But, BEYOND was a lot better.

smoking crack?? what! hahaha

Anonymous said...

Hateful pretty much sums up my feelings about Bold. Not even a B or C level hardcore band

Anonymous said...

There is absolutely no way that Matt was smoking crack at CB's. If that is true I will eat my shoes. Tom on the nod? Maybe...but Matt doing the rock...sorry that is too unbelievable. Dude might drink but other than that..hard to believe.

MOE said...

Is there anywhere to see more of those Bold at Safari Club photos (or any other S. Club pics)? Loved that place

Anonymous said...

I was hanging out with Matt at the CB's show and I certainly didn't see him somkin' rock. As others have said, I SMELL BULLSHIT!

As for the ninnies that love to talk smack on Bold, let's get a listen of your bands. I'm sayin' anything you've done doesn't hold any one from Bolds jock strap.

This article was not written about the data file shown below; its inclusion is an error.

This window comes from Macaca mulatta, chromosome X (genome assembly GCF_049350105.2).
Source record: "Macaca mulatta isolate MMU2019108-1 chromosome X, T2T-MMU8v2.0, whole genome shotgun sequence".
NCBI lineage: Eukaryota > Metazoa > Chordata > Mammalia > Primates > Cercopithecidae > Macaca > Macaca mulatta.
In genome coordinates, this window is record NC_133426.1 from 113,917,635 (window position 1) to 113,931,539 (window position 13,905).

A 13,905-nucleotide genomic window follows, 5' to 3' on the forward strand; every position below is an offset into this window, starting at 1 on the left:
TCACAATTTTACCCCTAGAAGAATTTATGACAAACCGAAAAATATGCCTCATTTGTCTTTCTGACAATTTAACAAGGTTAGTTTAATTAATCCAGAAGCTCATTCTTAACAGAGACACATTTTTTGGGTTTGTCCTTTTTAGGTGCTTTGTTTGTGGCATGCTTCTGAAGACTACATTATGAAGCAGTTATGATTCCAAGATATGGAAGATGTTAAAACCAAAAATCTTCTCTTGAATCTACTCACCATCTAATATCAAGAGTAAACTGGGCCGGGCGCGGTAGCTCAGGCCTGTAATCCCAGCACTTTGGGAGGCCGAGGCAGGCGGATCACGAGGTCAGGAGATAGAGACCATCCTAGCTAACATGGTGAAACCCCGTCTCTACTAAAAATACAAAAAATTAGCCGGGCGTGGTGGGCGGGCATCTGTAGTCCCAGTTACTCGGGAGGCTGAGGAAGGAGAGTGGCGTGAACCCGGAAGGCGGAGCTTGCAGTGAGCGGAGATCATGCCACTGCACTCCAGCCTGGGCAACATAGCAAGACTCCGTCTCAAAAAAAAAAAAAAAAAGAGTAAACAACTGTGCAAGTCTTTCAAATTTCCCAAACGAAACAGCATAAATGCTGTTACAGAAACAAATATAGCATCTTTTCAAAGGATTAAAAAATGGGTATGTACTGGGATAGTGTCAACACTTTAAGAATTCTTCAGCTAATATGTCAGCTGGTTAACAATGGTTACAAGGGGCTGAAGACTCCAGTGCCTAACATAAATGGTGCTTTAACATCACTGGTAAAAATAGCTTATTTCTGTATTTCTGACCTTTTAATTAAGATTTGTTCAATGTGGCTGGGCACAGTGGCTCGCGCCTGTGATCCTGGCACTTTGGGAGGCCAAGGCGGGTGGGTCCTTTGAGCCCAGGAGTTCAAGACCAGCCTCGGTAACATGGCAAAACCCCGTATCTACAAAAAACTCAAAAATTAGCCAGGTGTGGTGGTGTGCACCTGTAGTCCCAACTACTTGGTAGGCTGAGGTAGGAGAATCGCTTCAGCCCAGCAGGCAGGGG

chad said...

i remember being really into this record when it came out.. despite the "new kids" pic on the back cover. haha. it never really bothered me i guess but in retrospect those dudes do look slightly silly.. but whatever. i was never into Bold much, aside from "wise up" on TWII comp. i thought the Speak Out lp was a total snooze although it did have a cool layout & pics.

i definitely prefer the mix of the 7" version of this to the tracks on "looking back".. yet another Rev remix job that annoys.. i wonder if there are existing somewhere in a vault the unmixed versions of the other Looking Back tracks with a similar sound to the 7"...? anyone know?

JD said...

Was into this record more then the LP when this came out.
Also, nothing wrong with Stussy shirts and Jordans.


Just sayin'.

Anonymous said...

crippled youth > bold

Jake Jacobs said...

I never was that into BOLD but I do think it's really cool that Gordo was able to write such a good and long entry about a 7" and what it means to him. There are literally hundreds of 7"s that have a special place in my heart but I honestly don't think I could put it into words like Gordo did.

Well done, sir. Glad you're back as well.

'Bridge Crew said...